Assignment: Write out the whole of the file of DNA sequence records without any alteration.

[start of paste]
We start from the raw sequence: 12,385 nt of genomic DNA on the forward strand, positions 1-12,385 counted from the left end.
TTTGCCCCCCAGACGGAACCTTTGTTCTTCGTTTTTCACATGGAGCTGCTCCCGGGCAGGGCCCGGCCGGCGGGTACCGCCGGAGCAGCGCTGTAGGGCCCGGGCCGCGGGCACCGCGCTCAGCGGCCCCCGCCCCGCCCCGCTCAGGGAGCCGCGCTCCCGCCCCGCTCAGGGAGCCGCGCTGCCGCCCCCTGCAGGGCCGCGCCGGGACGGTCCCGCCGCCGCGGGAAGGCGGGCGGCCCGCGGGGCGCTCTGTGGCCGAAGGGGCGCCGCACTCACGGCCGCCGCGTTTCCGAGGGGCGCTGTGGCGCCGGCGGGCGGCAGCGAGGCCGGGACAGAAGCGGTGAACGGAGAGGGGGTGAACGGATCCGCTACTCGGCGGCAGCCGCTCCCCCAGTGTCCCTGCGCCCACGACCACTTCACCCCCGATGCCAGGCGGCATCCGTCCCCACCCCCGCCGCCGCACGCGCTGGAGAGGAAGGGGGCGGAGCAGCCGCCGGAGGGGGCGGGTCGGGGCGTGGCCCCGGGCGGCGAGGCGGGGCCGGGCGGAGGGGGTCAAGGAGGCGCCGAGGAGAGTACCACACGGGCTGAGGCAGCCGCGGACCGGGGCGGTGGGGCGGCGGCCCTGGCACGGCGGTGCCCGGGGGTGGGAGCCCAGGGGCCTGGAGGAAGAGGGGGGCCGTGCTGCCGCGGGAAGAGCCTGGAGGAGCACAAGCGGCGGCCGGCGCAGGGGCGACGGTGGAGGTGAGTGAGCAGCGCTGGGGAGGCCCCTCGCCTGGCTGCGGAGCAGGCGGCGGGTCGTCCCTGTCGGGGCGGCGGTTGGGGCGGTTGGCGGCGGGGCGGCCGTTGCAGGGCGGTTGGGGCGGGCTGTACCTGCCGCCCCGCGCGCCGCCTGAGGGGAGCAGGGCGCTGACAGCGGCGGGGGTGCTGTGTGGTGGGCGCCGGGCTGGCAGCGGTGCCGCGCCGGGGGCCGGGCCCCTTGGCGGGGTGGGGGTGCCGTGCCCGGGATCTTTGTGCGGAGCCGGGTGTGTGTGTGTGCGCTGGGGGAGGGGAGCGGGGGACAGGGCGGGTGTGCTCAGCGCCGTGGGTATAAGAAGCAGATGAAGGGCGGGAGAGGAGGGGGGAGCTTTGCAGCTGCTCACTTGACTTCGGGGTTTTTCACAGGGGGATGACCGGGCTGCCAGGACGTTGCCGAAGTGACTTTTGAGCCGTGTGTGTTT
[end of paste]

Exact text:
We start from the raw sequence: 12,385 nt of genomic DNA on the forward strand, positions 1-12,385 counted from the left end.
TTTGCCCCCCAGACGGAACCTTTGTTCTTCGTTTTTCACATGGAGCTGCTCCCGGGCAGGGCCCGGCCGGCGGGTACCGCCGGAGCAGCGCTGTAGGGCCCGGGCCGCGGGCACCGCGCTCAGCGGCCCCCGCCCCGCCCCGCTCAGGGAGCCGCGCTCCCGCCCCGCTCAGGGAGCCGCGCTGCCGCCCCCTGCAGGGCCGCGCCGGGACGGTCCCGCCGCCGCGGGAAGGCGGGCGGCCCGCGGGGCGCTCTGTGGCCGAAGGGGCGCCGCACTCACGGCCGCCGCGTTTCCGAGGGGCGCTGTGGCGCCGGCGGGCGGCAGCGAGGCCGGGACAGAAGCGGTGAACGGAGAGGGGGTGAACGGATCCGCTACTCGGCGGCAGCCGCTCCCCCAGTGTCCCTGCGCCCACGACCACTTCACCCCCGATGCCAGGCGGCATCCGTCCCCACCCCCGCCGCCGCACGCGCTGGAGAGGAAGGGGGCGGAGCAGCCGCCGGAGGGGGCGGGTCGGGGCGTGGCCCCGGGCGGCGAGGCGGGGCCGGGCGGAGGGGGTCAAGGAGGCGCCGAGGAGAGTACCACACGGGCTGAGGCAGCCGCGGACCGGGGCGGTGGGGCGGCGGCCCTGGCACGGCGGTGCCCGGGGGTGGGAGCCCAGGGGCCTGGAGGAAGAGGGGGGCCGTGCTGCCGCGGGAAGAGCCTGGAGGAGCACAAGCGGCGGCCGGCGCAGGGGCGACGGTGGAGGTGAGTGAGCAGCGCTGGGGAGGCCCCTCGCCTGGCTGCGGAGCAGGCGGCGGGTCGTCCCTGTCGGGGCGGCGGTTGGGGCGGTTGGCGGCGGGGCGGCCGTTGCAGGGCGGTTGGGGCGGGCTGTACCTGCCGCCCCGCGCGCCGCCTGAGGGGAGCAGGGCGCTGACAGCGGCGGGGGTGCTGTGTGGTGGGCGCCGGGCTGGCAGCGGTGCCGCGCCGGGGGCCGGGCCCCTTGGCGGGGTGGGGGTGCCGTGCCCGGGATCTTTGTGCGGAGCCGGGTGTGTGTGTGTGCGCTGGGGGAGGGGAGCGGGGGACAGGGCGGGTGTGCTCAGCGCCGTGGGTATAAGAAGCAGATGAAGGGCGGGAGAGGAGGGGGGAGCTTTGCAGCTGCTCACTTGACTTCGGGGTTTTTCACAGGGGGATGACCGGGCTGCCAGGACGTTGCCGAAGTGACTTTTGAGCCGTGTGTGTTT